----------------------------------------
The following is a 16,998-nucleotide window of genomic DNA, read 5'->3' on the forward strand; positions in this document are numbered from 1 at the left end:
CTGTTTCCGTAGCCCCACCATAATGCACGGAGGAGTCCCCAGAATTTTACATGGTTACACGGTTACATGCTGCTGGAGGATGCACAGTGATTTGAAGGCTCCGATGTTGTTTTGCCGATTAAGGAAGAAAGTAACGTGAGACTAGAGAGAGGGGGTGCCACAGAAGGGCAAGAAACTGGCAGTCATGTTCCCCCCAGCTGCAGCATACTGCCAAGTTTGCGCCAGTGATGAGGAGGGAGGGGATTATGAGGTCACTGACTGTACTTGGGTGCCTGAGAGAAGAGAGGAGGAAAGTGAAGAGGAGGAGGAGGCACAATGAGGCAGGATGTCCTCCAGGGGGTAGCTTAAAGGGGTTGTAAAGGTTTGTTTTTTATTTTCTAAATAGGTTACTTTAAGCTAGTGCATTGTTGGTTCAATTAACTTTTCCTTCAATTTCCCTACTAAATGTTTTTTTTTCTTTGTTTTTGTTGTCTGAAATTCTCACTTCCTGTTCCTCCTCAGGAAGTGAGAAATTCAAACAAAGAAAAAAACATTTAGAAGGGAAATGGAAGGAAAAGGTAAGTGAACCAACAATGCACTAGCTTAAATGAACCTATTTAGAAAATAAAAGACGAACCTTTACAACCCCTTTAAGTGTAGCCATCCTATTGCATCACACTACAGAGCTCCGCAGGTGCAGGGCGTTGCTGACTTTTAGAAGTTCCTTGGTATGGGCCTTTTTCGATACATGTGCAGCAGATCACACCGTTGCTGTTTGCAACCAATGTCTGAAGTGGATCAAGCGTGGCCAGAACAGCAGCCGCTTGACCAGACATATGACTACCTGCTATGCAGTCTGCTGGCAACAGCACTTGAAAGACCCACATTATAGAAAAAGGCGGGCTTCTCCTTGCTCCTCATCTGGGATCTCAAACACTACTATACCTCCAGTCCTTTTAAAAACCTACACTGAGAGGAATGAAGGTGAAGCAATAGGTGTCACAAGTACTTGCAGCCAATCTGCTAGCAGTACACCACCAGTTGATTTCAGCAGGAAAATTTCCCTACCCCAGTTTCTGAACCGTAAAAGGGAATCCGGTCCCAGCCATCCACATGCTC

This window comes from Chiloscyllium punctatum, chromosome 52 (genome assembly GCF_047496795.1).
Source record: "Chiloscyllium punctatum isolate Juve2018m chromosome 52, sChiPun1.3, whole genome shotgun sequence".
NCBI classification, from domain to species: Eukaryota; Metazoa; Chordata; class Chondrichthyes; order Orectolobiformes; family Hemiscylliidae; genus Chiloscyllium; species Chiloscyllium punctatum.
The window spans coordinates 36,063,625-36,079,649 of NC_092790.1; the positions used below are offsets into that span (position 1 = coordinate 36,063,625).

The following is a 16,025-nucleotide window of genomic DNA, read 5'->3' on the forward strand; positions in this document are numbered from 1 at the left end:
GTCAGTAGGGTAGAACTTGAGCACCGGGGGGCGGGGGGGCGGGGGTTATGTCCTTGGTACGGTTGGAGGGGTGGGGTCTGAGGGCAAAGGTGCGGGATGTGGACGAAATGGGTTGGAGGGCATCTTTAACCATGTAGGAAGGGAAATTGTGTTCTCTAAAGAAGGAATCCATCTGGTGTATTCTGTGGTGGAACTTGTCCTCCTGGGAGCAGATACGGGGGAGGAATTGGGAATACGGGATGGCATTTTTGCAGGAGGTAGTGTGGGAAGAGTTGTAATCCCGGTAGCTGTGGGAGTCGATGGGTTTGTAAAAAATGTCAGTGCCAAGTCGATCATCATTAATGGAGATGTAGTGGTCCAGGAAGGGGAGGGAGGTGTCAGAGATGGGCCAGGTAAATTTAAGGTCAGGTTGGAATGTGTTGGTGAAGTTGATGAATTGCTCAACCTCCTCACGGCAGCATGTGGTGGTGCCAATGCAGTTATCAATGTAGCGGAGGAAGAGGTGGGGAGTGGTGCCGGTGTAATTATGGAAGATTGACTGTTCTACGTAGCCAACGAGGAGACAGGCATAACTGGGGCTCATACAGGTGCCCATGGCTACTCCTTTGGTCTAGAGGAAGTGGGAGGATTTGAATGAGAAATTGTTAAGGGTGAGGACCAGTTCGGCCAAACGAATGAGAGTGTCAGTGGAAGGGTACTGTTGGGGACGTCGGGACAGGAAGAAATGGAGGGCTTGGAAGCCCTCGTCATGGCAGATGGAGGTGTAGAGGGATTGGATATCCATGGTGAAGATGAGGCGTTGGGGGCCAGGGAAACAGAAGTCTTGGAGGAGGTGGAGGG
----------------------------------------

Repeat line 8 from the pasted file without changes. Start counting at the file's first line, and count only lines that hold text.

GTCAGTAGGGTAGAACTTGAGCACCGGGGGGCGGGGGGGCGGGGGTTATGTCCTTGGTACGGTTGGAGGGGTGGGGTCTGAGGGCAAAGGTGCGGGATGTGGACGAAATGGGTTGGAGGGCATCTTTAACCATGTAGGAAGGGAAATTGTGTTCTCTAAAGAAGGAATCCATCTGGTGTATTCTGTGGTGGAACTTGTCCTCCTGGGAGCAGATACGGGGGAGGAATTGGGAATACGGGATGGCATTTTTGCAGGAGGTAGTGTGGGAAGAGTTGTAATCCCGGTAGCTGTGGGAGTCGATGGGTTTGTAAAAAATGTCAGTGCCAAGTCGATCATCATTAATGGAGATGTAGTGGTCCAGGAAGGGGAGGGAGGTGTCAGAGATGGGCCAGGTAAATTTAAGGTCAGGTTGGAATGTGTTGGTGAAGTTGATGAATTGCTCAACCTCCTCACGGCAGCATGTGGTGGTGCCAATGCAGTTATCAATGTAGCGGAGGAAGAGGTGGGGAGTGGTGCCGGTGTAATTATGGAAGATTGACTGTTCTACGTAGCCAACGAGGAGACAGGCATAACTGGGGCTCATACAGGTGCCCATGGCTACTCCTTTGGTCTAGAGGAAGTGGGAGGATTTGAATGAGAAATTGTTAAGGGTGAGGACCAGTTCGGCCAAACGAATGAGAGTGTCAGTGGAAGGGTACTGTTGGGGACGTCGGGACAGGAAGAAATGGAGGGCTTGGAAGCCCTCGTCATGGCAGATGGAGGTGTAGAGGGATTGGATATCCATGGTGAAGATGAGGCGTTGGGGGCCAGGGAAACAGAAGTCTTGGAGGAGGTGGAGGG